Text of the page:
Data collection was at the heart of Satchit Balsari’s time at the mela, too. Balsari is a fellow at Harvard’s FXB Center for Health and Human Rights and a physician at New York-Presbyterian Hospital. At the mela, he and his researchers wanted to develop a system that would allow for up-to-date disease surveillance at such a large, chaotic event—in order to improve the deployment of healthcare resources and head off epidemics before they started.
“The issue with most of these massive gatherings,” Balsari says, “is their inability to pick up epidemics because the volumes of people are so large and the denominator fluctuates so significantly everyday. Especially at the mela, you can be off by millions of people in a matter of days.”
If epidemiologists don’t know the size of the population they’re studying, it’s impossible to tell whether an increase in diseases like diarrhea or malaria are due to an actual epidemic, or simply to an influx of people. To parse between those possibilities, Balsari’s researchers monitored four of the mela’s 15 hospitals. Using iPads, they logged every new patient and created daily reports of disease incidence. Balsari knew that if cases of all diseases rose and fell together, the changes were likely explained by changes in the overall population of the festival. But, if one particular disease spiked while the others remained constant, it would be a good sign that an epidemic was afoot.
Overall, this year’s mela was relatively healthy, and Balsari credits the festival’s organizers for thoughtful hygiene planning that limited cases of diarrhea and e. coli infection.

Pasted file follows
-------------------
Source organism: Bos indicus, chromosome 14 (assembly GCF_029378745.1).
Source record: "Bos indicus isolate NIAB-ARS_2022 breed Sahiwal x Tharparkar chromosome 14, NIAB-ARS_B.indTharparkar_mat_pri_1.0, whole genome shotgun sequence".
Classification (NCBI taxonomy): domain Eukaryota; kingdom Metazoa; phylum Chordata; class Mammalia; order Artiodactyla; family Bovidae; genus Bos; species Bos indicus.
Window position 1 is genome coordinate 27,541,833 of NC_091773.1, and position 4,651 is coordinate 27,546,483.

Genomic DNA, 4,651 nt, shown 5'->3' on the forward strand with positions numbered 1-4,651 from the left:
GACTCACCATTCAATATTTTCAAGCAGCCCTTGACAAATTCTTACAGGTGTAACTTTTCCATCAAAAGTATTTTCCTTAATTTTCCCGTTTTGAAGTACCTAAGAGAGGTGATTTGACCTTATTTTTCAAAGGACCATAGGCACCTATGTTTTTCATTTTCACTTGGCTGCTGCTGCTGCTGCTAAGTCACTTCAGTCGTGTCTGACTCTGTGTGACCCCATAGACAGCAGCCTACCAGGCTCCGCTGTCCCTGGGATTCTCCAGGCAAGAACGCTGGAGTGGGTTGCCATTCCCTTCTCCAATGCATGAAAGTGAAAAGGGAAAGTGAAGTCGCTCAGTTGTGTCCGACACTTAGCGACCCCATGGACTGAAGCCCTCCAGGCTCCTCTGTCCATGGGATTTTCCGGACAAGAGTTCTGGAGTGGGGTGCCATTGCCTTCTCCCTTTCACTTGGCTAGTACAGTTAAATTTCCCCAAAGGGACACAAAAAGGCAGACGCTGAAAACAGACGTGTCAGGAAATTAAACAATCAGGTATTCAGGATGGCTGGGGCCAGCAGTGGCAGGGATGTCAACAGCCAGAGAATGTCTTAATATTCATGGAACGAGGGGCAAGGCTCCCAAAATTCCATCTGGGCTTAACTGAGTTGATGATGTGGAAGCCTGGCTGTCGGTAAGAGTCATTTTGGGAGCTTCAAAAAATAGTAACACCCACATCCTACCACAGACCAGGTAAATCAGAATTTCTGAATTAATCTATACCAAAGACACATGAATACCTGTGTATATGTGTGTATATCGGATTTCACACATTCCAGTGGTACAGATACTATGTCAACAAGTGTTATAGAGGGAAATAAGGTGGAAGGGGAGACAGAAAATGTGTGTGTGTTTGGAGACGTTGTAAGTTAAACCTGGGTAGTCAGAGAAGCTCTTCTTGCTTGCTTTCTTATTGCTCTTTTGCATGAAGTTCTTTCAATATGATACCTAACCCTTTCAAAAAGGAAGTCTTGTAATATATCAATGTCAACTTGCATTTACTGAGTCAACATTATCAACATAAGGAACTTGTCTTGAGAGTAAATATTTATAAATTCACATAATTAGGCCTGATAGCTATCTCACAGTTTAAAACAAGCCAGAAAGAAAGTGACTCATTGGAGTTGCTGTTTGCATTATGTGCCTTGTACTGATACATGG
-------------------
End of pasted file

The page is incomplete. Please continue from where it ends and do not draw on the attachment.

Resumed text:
“They had 35,000 temporary toilets and latrines,” he says. “But they knew that some villagers would not be comfortable using them, some of them would want to use open-defecation pits, so they factored in these 1,000 night soil sweepers whose only job was, every hour, all day long, to walk around these defecation sites, pick up the soil, and cover it with lime.”
Now back in Cambridge, the researchers’ attention has turned to data management. Tarun Khanna is working with India’s mobile phone providers to get access to cellphone records from the mela. He says it would be the largest database of its kind, and might allow organizers, for the first time, to get an accurate picture of the mela’s population: how many people come, where they come from, how long they stay. But he acknowledges that the principle challenges will be simply figuring out how to manage so much data and extract useful information from it.
Over the next few months the researchers will be tagging and sorting images, analyzing patient flows at hospitals, breaking down cellphone data, and generally trying to wrestle their mela research into something useful—both for improving the next mela, in 2025, and for understanding how temporary settlements operate anywhere in the world. They plan to release preliminary findings at a seminar hosted by the South Asia Institute in August.
*There’s no easy way to get a sense of an event as massive as the mela, but this clip of the ambient noise at the festival helps. Satchit Balsari describes the sound this way:
There is a kind of sound of the mela, where you wake up in the morning to a buzz of a million voices talking. In terms of white noise, it’s a sound you have not heard before, a din of a very concentrated dense population having regular conversation. What gives cadence to this white noise is this continuous rhythmic chanting from morning to night of names of people who have been lost.
You can read more about this research at the Harvard team's blog, Mapping the Kumbh Mela.
Audio clip courtesy of Logan Plaster for the Harvard Kumbh Mela Team.
Image courtesy of Seba Della and Sole Bossio.